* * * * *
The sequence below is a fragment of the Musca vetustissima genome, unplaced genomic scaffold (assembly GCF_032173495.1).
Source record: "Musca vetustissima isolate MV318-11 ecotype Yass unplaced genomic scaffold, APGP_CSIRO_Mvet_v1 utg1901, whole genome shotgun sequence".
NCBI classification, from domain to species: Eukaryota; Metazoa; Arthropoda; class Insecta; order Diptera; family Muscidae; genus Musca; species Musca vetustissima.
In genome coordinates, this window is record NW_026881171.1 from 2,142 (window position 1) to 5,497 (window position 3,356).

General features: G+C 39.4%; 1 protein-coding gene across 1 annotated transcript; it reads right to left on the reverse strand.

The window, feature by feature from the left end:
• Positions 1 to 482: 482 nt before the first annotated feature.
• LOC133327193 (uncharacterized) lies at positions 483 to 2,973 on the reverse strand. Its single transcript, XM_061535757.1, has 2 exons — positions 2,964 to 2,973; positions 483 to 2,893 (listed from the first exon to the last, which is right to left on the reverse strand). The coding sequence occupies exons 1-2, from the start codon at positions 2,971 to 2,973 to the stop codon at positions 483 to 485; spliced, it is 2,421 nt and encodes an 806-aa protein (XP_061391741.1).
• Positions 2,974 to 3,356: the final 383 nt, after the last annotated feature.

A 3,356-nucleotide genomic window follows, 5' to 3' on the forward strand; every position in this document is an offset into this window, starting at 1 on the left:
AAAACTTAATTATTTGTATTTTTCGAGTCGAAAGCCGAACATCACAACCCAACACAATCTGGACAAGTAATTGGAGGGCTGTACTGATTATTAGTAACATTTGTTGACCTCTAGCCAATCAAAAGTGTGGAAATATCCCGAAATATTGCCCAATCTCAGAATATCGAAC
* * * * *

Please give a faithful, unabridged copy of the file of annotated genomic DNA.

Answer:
The sequence below is a fragment of the Musca vetustissima genome, unplaced genomic scaffold (assembly GCF_032173495.1).
Source record: "Musca vetustissima isolate MV318-11 ecotype Yass unplaced genomic scaffold, APGP_CSIRO_Mvet_v1 utg1901, whole genome shotgun sequence".
NCBI classification, from domain to species: Eukaryota; Metazoa; Arthropoda; class Insecta; order Diptera; family Muscidae; genus Musca; species Musca vetustissima.
In genome coordinates, this window is record NW_026881171.1 from 2,142 (window position 1) to 5,497 (window position 3,356).

General features: G+C 39.4%; 1 protein-coding gene across 1 annotated transcript; it reads right to left on the reverse strand.

The window, feature by feature from the left end:
• Positions 1 to 482: 482 nt before the first annotated feature.
• LOC133327193 (uncharacterized) lies at positions 483 to 2,973 on the reverse strand. Its single transcript, XM_061535757.1, has 2 exons — positions 2,964 to 2,973; positions 483 to 2,893 (listed from the first exon to the last, which is right to left on the reverse strand). The coding sequence occupies exons 1-2, from the start codon at positions 2,971 to 2,973 to the stop codon at positions 483 to 485; spliced, it is 2,421 nt and encodes an 806-aa protein (XP_061391741.1).
• Positions 2,974 to 3,356: the final 383 nt, after the last annotated feature.

A 3,356-nucleotide genomic window follows, 5' to 3' on the forward strand; every position in this document is an offset into this window, starting at 1 on the left:
AAAACTTAATTATTTGTATTTTTCGAGTCGAAAGCCGAACATCACAACCCAACACAATCTGGACAAGTAATTGGAGGGCTGTACTGATTATTAGTAACATTTGTTGACCTCTAGCCAATCAAAAGTGTGGAAATATCCCGAAATATTGCCCAATCTCAGAATATCGAAC